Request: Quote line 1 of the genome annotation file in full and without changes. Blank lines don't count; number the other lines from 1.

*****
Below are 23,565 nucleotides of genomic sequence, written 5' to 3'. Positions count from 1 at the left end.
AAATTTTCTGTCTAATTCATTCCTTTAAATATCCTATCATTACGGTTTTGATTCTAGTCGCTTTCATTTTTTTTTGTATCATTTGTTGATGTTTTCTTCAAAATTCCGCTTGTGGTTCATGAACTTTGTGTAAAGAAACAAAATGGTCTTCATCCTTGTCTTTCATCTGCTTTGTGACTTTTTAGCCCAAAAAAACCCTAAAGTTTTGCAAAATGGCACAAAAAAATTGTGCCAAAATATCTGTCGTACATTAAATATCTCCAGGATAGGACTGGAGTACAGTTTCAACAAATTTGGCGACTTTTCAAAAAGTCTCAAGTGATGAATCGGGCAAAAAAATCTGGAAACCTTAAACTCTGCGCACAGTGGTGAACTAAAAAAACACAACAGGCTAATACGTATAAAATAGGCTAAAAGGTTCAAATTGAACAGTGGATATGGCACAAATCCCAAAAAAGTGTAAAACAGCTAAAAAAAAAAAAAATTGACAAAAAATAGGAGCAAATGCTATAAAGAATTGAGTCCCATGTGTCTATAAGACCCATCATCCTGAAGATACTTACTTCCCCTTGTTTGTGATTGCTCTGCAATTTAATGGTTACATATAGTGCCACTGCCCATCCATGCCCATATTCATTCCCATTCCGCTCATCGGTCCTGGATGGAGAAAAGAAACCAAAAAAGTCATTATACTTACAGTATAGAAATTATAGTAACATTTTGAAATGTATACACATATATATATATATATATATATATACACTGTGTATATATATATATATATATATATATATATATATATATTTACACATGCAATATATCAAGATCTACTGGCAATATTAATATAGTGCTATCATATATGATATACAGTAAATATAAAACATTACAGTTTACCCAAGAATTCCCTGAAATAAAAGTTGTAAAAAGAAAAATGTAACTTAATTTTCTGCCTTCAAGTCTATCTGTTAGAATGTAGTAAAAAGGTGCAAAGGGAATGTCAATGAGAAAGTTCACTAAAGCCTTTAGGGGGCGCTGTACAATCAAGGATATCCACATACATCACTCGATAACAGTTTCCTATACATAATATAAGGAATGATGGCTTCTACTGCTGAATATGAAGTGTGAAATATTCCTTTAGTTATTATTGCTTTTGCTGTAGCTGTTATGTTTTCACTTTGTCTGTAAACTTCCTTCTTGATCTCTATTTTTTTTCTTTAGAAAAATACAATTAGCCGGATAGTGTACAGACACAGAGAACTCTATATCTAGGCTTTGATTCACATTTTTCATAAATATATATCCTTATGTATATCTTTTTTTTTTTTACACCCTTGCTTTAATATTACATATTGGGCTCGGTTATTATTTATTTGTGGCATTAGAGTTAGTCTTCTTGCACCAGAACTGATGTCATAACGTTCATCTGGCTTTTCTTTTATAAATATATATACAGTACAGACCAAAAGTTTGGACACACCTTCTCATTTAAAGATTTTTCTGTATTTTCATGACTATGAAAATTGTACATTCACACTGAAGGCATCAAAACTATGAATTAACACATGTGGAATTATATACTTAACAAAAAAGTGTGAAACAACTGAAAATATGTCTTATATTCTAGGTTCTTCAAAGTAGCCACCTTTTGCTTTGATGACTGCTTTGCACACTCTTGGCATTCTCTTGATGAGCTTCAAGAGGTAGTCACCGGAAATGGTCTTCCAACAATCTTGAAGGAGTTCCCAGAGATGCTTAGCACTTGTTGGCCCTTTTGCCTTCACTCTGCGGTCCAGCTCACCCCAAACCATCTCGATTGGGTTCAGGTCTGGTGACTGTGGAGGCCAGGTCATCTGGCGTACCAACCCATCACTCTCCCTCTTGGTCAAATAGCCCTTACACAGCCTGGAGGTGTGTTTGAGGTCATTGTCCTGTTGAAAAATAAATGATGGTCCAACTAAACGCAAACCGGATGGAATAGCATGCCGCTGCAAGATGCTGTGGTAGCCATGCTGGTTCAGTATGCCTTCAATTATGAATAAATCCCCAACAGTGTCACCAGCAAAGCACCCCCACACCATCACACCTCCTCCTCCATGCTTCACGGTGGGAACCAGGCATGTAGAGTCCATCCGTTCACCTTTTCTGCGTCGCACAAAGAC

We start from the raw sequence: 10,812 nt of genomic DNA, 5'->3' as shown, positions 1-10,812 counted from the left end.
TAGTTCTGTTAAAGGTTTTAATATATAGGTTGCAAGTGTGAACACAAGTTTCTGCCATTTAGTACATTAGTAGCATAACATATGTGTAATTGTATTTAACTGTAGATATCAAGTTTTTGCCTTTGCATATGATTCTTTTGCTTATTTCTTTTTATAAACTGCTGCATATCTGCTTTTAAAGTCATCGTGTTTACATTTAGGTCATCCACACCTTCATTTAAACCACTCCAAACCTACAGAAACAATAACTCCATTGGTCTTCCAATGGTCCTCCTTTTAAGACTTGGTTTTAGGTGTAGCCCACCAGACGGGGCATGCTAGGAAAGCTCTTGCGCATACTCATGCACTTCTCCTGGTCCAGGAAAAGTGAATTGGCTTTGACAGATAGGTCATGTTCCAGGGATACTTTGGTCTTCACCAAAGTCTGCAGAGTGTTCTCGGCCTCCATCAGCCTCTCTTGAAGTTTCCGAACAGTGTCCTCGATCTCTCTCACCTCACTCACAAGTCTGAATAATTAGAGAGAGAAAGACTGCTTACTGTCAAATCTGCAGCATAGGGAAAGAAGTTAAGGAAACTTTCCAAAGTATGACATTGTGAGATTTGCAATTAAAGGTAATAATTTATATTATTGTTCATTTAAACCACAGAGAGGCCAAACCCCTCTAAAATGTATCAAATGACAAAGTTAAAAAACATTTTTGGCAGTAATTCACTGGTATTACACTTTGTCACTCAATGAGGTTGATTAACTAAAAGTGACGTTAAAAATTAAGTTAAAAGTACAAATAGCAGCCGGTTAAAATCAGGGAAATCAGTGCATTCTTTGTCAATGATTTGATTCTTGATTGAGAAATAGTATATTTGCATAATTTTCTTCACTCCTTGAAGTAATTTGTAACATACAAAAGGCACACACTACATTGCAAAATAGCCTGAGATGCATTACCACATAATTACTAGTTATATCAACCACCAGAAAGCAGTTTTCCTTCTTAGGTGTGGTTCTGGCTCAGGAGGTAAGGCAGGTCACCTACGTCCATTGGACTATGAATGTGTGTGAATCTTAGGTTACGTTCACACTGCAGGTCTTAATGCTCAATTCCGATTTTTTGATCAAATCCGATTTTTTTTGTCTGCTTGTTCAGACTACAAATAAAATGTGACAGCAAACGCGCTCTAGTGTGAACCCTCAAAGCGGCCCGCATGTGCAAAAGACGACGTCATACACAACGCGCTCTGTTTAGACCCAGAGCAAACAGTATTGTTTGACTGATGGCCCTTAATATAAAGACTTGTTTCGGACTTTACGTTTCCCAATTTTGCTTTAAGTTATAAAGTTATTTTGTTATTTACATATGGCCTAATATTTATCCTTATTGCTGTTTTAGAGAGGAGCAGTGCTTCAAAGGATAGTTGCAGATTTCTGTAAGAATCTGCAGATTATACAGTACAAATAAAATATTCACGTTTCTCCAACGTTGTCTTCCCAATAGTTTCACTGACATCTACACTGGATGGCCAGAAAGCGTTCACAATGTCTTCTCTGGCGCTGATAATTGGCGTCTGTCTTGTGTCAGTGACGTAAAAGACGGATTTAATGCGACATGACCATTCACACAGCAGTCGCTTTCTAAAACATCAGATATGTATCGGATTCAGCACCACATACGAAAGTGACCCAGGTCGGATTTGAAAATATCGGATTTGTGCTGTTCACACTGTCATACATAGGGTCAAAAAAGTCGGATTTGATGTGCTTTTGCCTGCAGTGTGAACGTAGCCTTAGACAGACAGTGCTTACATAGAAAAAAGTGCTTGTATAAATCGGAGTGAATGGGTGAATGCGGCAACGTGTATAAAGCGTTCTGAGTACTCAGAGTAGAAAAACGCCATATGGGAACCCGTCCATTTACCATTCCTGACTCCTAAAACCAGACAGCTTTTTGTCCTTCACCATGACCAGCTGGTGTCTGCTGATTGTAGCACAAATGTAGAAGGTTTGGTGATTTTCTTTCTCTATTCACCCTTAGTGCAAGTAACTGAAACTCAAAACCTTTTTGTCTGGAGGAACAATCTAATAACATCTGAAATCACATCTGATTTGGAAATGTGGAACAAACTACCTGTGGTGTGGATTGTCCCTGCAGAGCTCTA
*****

Below are 23,565 nucleotides of genomic sequence, written 5' to 3'. Positions count from 1 at the left end.